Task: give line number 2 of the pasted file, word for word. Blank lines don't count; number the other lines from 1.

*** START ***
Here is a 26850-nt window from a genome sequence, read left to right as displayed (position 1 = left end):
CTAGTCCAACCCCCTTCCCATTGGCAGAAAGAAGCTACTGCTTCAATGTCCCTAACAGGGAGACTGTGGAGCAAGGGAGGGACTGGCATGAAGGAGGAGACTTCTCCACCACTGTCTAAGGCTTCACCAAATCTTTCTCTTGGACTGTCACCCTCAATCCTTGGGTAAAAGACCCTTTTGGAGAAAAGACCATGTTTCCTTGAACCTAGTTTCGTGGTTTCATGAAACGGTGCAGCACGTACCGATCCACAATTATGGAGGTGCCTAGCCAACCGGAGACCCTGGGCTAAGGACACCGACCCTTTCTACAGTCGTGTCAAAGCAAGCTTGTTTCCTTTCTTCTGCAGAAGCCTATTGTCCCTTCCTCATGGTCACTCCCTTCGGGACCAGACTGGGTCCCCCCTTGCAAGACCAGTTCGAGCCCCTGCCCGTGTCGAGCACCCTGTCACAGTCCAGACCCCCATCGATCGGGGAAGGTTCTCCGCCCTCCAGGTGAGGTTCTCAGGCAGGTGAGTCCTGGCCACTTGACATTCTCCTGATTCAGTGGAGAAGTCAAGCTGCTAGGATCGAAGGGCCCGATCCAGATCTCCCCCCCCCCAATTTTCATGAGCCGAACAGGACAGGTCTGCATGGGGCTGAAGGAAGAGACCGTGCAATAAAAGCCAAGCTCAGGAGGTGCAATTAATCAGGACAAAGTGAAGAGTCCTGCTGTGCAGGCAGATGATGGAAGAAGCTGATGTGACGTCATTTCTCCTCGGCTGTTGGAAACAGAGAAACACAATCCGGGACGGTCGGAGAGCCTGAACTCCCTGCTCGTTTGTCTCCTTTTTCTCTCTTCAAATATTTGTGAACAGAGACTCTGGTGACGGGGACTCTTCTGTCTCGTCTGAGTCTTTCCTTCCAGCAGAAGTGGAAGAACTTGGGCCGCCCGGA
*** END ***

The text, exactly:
CTAGTCCAACCCCCTTCCCATTGGCAGAAAGAAGCTACTGCTTCAATGTCCCTAACAGGGAGACTGTGGAGCAAGGGAGGGACTGGCATGAAGGAGGAGACTTCTCCACCACTGTCTAAGGCTTCACCAAATCTTTCTCTTGGACTGTCACCCTCAATCCTTGGGTAAAAGACCCTTTTGGAGAAAAGACCATGTTTCCTTGAACCTAGTTTCGTGGTTTCATGAAACGGTGCAGCACGTACCGATCCACAATTATGGAGGTGCCTAGCCAACCGGAGACCCTGGGCTAAGGACACCGACCCTTTCTACAGTCGTGTCAAAGCAAGCTTGTTTCCTTTCTTCTGCAGAAGCCTATTGTCCCTTCCTCATGGTCACTCCCTTCGGGACCAGACTGGGTCCCCCCTTGCAAGACCAGTTCGAGCCCCTGCCCGTGTCGAGCACCCTGTCACAGTCCAGACCCCCATCGATCGGGGAAGGTTCTCCGCCCTCCAGGTGAGGTTCTCAGGCAGGTGAGTCCTGGCCACTTGACATTCTCCTGATTCAGTGGAGAAGTCAAGCTGCTAGGATCGAAGGGCCCGATCCAGATCTCCCCCCCCCCAATTTTCATGAGCCGAACAGGACAGGTCTGCATGGGGCTGAAGGAAGAGACCGTGCAATAAAAGCCAAGCTCAGGAGGTGCAATTAATCAGGACAAAGTGAAGAGTCCTGCTGTGCAGGCAGATGATGGAAGAAGCTGATGTGACGTCATTTCTCCTCGGCTGTTGGAAACAGAGAAACACAATCCGGGACGGTCGGAGAGCCTGAACTCCCTGCTCGTTTGTCTCCTTTTTCTCTCTTCAAATATTTGTGAACAGAGACTCTGGTGACGGGGACTCTTCTGTCTCGTCTGAGTCTTTCCTTCCAGCAGAAGTGGAAGAACTTGGGCCGCCCGGA